Another silence ensured.
“They are taking pictures of taking pictures,” he said.
He did not speak for a while. We listened to the incessant clicking of shutter release buttons, the rustling crank of levers that advanced the film.
“What was the barn like before it was photographed?” he said. “What did it look like, how was it different from other barns, how was it similar to other barns? We can’t answer these questions because we’ve read the signs, seen the people snapping the pictures. We can’t get outside the aura. We’re here, we’re now.”
He seemed immensely pleased by this.
Not bad. Some philosophizing, the typical “literary” writer’s forte. But then Brandon and I got ahold of it.
Murray asked me about a tourist attraction known as the SECOND MOST PHOTOGRAPHED BARN IN AMERICA. We drove twenty-two miles into the country around Dylartown. There were meadows and apple orchards, silos and horse shit. White fences ran as fast as they could through the rolling fields. Soon the signs started appearing.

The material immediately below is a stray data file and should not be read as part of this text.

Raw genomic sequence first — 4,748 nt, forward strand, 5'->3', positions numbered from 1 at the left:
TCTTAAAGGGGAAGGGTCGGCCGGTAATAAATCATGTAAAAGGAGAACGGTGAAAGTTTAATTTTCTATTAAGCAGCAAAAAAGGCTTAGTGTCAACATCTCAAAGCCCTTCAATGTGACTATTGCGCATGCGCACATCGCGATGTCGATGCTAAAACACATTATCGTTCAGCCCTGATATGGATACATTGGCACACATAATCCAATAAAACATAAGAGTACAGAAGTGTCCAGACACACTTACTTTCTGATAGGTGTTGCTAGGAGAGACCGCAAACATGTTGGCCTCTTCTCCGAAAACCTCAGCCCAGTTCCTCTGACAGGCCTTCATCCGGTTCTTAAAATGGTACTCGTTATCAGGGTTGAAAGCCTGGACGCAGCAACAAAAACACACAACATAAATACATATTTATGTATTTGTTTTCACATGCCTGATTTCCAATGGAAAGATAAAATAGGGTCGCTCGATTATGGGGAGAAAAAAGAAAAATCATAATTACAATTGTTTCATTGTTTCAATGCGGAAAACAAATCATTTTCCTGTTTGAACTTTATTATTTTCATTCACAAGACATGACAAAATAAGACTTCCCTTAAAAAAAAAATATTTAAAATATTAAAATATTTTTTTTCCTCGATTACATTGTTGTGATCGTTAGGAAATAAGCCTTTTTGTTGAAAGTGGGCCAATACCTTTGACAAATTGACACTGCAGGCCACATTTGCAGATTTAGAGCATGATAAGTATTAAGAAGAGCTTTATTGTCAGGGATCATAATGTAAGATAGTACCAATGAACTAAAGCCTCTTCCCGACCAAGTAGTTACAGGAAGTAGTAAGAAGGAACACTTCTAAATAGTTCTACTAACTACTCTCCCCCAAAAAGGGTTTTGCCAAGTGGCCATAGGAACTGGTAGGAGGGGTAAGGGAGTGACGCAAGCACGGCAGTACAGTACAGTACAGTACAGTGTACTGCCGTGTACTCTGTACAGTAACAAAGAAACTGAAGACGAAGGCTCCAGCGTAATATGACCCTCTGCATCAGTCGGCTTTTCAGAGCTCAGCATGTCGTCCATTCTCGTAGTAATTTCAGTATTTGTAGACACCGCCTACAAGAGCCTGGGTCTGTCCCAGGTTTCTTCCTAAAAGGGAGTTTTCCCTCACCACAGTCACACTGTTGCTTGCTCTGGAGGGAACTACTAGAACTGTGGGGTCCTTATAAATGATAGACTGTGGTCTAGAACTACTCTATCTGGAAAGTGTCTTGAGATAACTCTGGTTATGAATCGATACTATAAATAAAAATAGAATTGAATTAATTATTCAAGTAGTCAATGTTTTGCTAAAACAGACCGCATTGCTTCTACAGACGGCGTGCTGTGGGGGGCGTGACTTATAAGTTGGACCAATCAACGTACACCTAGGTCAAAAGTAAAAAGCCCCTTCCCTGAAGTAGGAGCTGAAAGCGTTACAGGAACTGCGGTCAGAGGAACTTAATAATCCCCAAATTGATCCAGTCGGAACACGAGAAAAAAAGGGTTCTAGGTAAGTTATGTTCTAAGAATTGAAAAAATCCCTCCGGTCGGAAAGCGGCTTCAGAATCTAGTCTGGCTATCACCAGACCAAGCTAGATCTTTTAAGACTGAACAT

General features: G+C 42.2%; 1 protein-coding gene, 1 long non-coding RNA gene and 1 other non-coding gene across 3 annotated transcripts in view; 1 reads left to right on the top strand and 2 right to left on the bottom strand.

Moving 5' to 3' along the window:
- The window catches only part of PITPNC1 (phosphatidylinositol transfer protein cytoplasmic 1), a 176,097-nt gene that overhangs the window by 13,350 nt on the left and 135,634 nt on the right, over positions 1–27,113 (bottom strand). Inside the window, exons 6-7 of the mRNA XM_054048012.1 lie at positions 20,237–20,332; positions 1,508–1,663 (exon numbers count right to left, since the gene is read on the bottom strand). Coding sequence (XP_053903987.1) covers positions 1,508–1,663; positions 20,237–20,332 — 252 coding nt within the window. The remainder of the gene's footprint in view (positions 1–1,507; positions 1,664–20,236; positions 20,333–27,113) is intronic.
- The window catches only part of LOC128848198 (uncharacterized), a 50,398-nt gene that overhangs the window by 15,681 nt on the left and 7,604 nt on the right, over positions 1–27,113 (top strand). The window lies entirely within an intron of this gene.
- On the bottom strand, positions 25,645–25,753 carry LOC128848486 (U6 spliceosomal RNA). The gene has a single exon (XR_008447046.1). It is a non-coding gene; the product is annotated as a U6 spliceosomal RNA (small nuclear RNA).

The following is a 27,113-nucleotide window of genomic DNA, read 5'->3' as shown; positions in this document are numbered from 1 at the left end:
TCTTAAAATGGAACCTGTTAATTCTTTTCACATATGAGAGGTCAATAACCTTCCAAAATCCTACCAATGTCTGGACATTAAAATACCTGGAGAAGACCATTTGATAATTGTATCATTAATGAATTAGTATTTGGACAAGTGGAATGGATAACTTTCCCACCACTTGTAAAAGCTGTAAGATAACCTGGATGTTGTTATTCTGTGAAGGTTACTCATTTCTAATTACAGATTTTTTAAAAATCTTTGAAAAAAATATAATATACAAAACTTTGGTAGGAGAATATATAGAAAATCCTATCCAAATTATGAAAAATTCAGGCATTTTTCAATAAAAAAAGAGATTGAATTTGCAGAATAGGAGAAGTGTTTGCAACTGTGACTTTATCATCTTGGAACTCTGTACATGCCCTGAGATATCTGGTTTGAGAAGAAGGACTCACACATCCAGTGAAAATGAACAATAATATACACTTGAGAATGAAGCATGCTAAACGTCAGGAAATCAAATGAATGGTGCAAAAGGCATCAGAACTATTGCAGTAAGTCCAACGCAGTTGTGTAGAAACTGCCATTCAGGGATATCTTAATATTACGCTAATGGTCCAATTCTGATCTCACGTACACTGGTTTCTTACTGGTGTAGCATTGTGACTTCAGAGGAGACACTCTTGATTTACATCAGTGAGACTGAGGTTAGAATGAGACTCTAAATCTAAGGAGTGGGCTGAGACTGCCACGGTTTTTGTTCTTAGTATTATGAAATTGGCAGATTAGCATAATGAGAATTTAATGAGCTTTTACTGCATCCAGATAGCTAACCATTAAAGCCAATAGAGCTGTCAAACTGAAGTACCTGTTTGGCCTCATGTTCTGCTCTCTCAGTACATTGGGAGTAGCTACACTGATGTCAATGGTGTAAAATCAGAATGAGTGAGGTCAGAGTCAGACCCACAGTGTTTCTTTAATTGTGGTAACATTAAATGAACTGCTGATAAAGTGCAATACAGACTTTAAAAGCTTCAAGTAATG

THE SECOND MOST PHOTOGRAPHED BARN IN AMERICA
While Murray kept track on his fingers and toes, we counted twenty signs before we reached the site. There were forty cars and a tour bus in the makeshift lot. We walked along the cowpath to the slightly elevated spot set aside for viewing and photographing, buttressed by a small nearby tent for fucking. All the people had cameras; some had tripods, telephoto lenses, filter kits. A man in a booth sold postcards and slides—pictures of the dilapidated barn taken from the elevated spot. Another booth sold condoms, vibrators, sensuous oils, edible underwear, whips and bondage gear. We stood near a grove of trees and urinated. Murray occasionally scrawled some remembered Muzak notes in a little book.